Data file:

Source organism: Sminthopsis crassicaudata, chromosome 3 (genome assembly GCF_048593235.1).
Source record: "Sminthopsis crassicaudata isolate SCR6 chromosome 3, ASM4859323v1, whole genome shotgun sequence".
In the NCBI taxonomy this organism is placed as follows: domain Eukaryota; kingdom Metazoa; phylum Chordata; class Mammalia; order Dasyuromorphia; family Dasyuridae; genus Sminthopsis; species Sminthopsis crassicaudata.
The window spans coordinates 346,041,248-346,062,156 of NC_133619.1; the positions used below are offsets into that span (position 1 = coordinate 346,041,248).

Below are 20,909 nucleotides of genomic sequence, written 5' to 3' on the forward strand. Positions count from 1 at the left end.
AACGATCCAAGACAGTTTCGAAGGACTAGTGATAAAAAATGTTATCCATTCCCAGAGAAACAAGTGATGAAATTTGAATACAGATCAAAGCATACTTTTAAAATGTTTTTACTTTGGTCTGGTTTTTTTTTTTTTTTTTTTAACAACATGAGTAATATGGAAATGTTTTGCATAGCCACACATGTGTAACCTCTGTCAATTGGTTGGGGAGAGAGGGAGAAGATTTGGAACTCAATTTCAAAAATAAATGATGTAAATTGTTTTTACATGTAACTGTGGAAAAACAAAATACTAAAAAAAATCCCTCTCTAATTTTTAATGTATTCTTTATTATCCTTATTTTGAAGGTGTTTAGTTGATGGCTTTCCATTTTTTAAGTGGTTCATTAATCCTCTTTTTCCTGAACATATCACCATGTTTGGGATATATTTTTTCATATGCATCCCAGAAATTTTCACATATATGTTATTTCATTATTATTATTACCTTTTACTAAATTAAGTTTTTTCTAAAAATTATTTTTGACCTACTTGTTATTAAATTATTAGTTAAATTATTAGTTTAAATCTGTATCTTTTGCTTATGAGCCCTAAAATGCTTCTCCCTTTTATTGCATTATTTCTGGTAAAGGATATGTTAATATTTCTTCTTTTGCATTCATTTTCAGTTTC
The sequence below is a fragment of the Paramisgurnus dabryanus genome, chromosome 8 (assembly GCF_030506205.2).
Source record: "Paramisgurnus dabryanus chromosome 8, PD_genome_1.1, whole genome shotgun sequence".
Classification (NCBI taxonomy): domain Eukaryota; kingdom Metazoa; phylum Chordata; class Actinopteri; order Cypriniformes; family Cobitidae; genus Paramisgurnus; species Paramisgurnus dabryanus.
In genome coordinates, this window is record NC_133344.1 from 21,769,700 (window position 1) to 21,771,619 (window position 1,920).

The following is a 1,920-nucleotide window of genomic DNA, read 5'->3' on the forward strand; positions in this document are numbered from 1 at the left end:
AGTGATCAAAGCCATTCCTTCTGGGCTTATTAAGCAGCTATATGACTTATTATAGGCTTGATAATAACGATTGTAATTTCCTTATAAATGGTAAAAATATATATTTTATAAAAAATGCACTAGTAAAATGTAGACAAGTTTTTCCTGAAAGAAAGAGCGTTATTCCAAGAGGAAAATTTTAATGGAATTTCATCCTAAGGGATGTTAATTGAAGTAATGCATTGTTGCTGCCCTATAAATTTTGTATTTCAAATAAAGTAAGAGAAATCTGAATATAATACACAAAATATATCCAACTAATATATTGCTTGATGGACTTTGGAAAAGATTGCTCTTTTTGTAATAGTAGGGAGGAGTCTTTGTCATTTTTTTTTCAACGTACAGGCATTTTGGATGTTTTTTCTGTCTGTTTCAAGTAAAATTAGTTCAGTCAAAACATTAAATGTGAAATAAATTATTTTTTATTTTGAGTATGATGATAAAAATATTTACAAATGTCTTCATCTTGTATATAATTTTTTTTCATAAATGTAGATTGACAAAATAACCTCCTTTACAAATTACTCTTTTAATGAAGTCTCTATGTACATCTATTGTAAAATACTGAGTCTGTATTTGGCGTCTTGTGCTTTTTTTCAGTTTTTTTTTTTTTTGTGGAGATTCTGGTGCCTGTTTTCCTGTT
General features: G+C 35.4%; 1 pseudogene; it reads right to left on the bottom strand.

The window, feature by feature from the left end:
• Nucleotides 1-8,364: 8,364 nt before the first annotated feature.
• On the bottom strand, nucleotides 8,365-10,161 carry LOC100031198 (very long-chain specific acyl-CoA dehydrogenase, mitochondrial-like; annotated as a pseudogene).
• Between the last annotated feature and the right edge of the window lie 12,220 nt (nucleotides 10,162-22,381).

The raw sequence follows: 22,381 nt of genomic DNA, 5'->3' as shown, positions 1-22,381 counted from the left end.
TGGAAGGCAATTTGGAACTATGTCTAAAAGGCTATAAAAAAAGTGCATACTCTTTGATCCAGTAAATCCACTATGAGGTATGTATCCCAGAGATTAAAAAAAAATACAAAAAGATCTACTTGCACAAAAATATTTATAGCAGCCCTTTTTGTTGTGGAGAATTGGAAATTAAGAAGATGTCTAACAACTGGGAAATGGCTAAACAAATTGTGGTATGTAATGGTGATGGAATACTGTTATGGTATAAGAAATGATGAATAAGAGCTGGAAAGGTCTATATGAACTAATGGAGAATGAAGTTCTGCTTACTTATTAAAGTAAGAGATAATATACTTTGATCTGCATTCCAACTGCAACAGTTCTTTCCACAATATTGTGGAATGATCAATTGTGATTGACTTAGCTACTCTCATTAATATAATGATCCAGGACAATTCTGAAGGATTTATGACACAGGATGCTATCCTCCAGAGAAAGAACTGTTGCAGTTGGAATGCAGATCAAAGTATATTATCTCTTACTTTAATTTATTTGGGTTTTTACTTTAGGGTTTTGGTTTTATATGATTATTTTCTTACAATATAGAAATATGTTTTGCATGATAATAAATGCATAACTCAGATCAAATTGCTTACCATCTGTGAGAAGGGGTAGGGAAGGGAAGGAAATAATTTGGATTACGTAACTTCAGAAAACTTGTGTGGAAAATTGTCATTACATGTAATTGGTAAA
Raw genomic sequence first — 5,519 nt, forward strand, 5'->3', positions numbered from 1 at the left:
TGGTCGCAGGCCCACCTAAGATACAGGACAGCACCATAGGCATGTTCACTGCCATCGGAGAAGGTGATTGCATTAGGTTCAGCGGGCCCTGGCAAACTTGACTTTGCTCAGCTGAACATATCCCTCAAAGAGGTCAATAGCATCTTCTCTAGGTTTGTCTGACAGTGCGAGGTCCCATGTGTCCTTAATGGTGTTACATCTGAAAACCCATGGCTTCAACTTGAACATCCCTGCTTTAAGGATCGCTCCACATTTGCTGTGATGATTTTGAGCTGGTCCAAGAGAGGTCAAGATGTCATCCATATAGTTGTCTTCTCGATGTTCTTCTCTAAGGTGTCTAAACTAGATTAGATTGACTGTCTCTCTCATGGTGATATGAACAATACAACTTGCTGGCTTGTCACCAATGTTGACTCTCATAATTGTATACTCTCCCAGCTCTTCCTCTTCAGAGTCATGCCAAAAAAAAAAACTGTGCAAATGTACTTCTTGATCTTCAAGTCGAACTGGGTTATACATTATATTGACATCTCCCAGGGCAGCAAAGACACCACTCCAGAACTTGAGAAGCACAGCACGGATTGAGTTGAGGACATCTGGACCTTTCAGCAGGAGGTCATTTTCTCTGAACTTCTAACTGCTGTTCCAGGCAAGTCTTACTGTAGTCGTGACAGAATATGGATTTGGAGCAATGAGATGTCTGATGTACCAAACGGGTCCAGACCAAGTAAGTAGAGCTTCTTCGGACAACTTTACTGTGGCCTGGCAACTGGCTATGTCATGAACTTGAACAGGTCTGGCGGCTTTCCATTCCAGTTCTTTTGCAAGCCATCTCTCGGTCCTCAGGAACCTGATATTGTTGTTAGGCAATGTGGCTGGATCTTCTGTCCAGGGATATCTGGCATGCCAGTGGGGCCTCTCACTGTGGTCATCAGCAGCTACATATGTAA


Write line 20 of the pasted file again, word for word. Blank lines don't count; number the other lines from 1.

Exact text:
Raw genomic sequence first — 5,519 nt, forward strand, 5'->3', positions numbered from 1 at the left: